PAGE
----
What was technically the most challenging part of developing MotorsportReg.com?
Online Payments. They seem so simple but have many details and exceptions that make getting them right difficult. Thankfully we work with Braintree Payments today and they have made our payment processing (especially PCI DSS compliance) a lot easier.
How long did it take to put together MotorsportReg.com?
It started as a nights-and-weekends prototype for one car club in 2002 and continued in that fashion for several years. It was a tax write off for my own driving and racing. It wasn’t until years later when customers basically demanded I make a real company out of it.
The first prototype was pretty simple and came together quickly. Today, there are thousands and thousands of hours of design and development effort into it and we’re a small team servicing 350 organizations across North America who put on 2,200 events annually. We’re the definition of bootstrapped.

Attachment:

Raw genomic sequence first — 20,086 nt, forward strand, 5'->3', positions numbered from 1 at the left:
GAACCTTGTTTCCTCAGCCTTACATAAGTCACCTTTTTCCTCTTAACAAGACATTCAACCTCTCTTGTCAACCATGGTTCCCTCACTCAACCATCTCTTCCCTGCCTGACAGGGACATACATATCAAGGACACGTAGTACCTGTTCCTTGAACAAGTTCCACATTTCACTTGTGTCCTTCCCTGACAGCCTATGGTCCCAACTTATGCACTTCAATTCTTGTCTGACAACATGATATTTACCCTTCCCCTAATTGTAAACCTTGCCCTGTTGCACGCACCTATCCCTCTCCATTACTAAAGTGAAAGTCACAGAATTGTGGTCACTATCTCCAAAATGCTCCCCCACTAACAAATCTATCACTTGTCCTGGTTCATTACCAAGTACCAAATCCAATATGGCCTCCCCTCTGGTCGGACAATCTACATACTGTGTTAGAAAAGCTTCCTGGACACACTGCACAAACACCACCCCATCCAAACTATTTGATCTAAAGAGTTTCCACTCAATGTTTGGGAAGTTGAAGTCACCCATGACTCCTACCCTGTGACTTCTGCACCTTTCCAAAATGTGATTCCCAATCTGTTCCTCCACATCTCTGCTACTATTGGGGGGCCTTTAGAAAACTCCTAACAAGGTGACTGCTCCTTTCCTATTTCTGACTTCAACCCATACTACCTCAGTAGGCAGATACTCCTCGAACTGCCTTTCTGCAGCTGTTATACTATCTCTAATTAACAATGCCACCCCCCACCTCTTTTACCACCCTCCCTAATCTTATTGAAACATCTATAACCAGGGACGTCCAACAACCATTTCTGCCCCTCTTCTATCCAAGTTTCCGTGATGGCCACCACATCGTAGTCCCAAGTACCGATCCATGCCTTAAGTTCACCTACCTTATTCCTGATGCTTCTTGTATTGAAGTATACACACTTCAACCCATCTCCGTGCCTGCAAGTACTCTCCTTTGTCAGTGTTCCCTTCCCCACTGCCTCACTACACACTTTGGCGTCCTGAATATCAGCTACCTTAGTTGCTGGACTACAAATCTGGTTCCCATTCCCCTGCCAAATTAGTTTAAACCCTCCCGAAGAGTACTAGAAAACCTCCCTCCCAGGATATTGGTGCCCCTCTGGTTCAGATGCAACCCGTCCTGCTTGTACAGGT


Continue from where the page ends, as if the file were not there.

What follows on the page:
How does MotorsportReg.com make money?
I’m not a staunch believer in freemium but there is an important network effect in motorsports so we offer a free plan to get as many of the players in one ecosystem as possible. Most of our customers use one of our two paid plans where we charge a service fee for processing registrations and we white-label our platform for larger organizations who want a branded experience. We also have partner programs for insurance, lodging and product sales.
Do you have any new features in the pipeline?
We push production code several times per week so the pace of innovation is pretty high for a small team and it’s driven by a sizeable back log of customer-driven ideas. We capture every enhancement but we have a goal of removing or simplifying one feature for every feature added. That feedback loop helps keep the product easy to use even as it changes rapidly.